Доклад: Blaise Pascal
Blaise Pascal
Born: 19 June 1623 in Clermont (now ClermontFerrand),
Auvergne, France
Died: 19 Aug 1662 in Paris, France
Blaise Pascal was the third of Étienne Pascal's children and his
only son. Blaise's mother died when he was only three years old. In 1632 the
Pascal family, Étienne and his four children, left Clermont and settled
in Paris. Blaise Pascal's father had unorthodox educational views and decided
to teach his son himself.
Étienne Pascal decided that Blaise was not to study mathematics
before the age of 15 and all mathematics texts were removed from their house.
Blaise however, his curiosity raised by this, started to work on geometry
himself at the age of 12. He discovered that the sum of the angles of a
triangle are two right angles and, when his father found out, he relented and
allowed Blaise a copy of Euclid.
At the age of 14 Blaise Pascal started to accompany
his father to Mersenne's meetings. Mersenne belonged to the religious order of
the Minims, and his cell in Paris was a frequent meeting place for Gassendi,
Roberval, Carcavi, Auzout, Mydorge, Mylon, Desargues and others. Soon, certainly by the time he was 15,
Blaise came to admire the work of
Desargues. At the age of sixteen, Pascal presented a single piece of
paper to one of Mersenne's meetings in
June 1639. It contained a number of
projective geometry theorems, including Pascal's mystic hexagon.
In December 1639 the Pascal family left Paris to live
in Rouen where Étienne had been appointed as a tax collector for Upper
Normandy. Shortly after settling in Rouen, Blaise had his first work, Essay
on Conic Sections published in February
1640.
Pascal invented the first digital calculator to help
his father with his work collecting taxes. He worked on it for three years
between 1642 and 1645. The device, called the Pascaline, resembled a mechanical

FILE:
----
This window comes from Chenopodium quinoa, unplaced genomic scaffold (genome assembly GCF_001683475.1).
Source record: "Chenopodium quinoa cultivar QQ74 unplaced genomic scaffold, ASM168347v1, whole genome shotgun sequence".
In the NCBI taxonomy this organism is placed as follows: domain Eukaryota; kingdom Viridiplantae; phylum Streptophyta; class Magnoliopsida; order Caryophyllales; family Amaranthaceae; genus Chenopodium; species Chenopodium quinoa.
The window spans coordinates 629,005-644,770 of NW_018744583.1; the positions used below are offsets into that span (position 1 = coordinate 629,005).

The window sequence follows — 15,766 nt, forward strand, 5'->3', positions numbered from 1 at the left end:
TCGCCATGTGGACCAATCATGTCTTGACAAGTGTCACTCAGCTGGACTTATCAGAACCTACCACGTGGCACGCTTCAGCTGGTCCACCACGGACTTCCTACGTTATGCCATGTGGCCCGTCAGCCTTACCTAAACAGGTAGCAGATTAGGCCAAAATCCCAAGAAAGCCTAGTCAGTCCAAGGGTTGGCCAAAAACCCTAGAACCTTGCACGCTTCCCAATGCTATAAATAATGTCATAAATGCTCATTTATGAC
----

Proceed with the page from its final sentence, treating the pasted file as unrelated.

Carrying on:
calculator of the 1940s. This, almost certainly, makes Pascal the second person
to invent a mechanical calculator for
Schickard had manufactured one in 1624.
There were problems faced by Pascal in the design of
the calculator which were due to the design of the French currency at that
time. There were 20 sols in a livre and 12 deniers in a sol. The system
remained in France until 1799 but in Britain a system with similar multiples
lasted until 1971. Pascal had to solve much harder technical problems to work
with this division of the livre into 240 than he would have had if the division
had been 100. However production of the machines started in 1642 but, as
Adamson writes in,
By 1652 fifty prototypes had been produced, but few
machines were sold, and manufacture of Pascal's arithmetical calculator ceased
in that year.
Events of 1646 were very significant for the young
Pascal. In that year his father injured his leg and had to recuperate in his
house. He was looked after by two young brothers from a religious movement just
outside Rouen. They had a profound effect on the young Pascal and he became
deeply religious.
From about this time Pascal began a series of
experiments on atmospheric pressure. By 1647 he had proved to his satisfaction
that a vacuum existed. Descartes
visited Pascal on 23 September. His visit only lasted two days and the two
argued about the vacuum which Descartes
did not believe in. Descartes wrote,
rather cruelly, in a letter to Huygens
after this visit that Pascal
...has too much vacuum in his head.
In August of 1648 Pascal observed that the pressure of
the atmosphere decreases with height and deduced that a vacuum existed above
the atmosphere. Descartes wrote to Carcavi in June 1647 about Pascal's
experiments saying:
It was I who two years ago advised him to do it, for
although I have not performed it myself, I did not doubt of its success ...
In October 1647 Pascal wrote New Experiments
Concerning Vacuums which led to disputes with a number of scientists who,
like Descartes, did not believe in a
vacuum.
Étienne
Pascal died in September 1651 and following this Blaise wrote to one of his
sisters giving a deeply Christian meaning to death in general and his father's
death in particular. His ideas here were to form the basis for his later
philosophical work Pensées.
From May 1653 Pascal worked on mathematics and physics
writing Treatise on the Equilibrium of Liquids (1653) in which he explains
Pascal's law of pressure. Adamson writes in:
This treatise is a complete outline of a system of
hydrostatics, the first in the history of science, it embodies his most
distinctive and important contribution to physical theory.
He worked on conic sections and produced important
theorems in projective geometry. In The Generation of Conic Sections (mostly
completed by March 1648 but worked on again in 1653 and 1654) Pascal considered
conics generated by central projection of a circle. This was meant to be the
first part of a treatise on conics which Pascal never completed. The work is
now lost but Leibniz and Tschirnhaus made notes from it and it is
through these notes that a fairly complete picture of the work is now possible.
Although Pascal was not the first to study the Pascal triangle, his work on the topic in
Treatise on the Arithmetical Triangle was the most important on this topic and,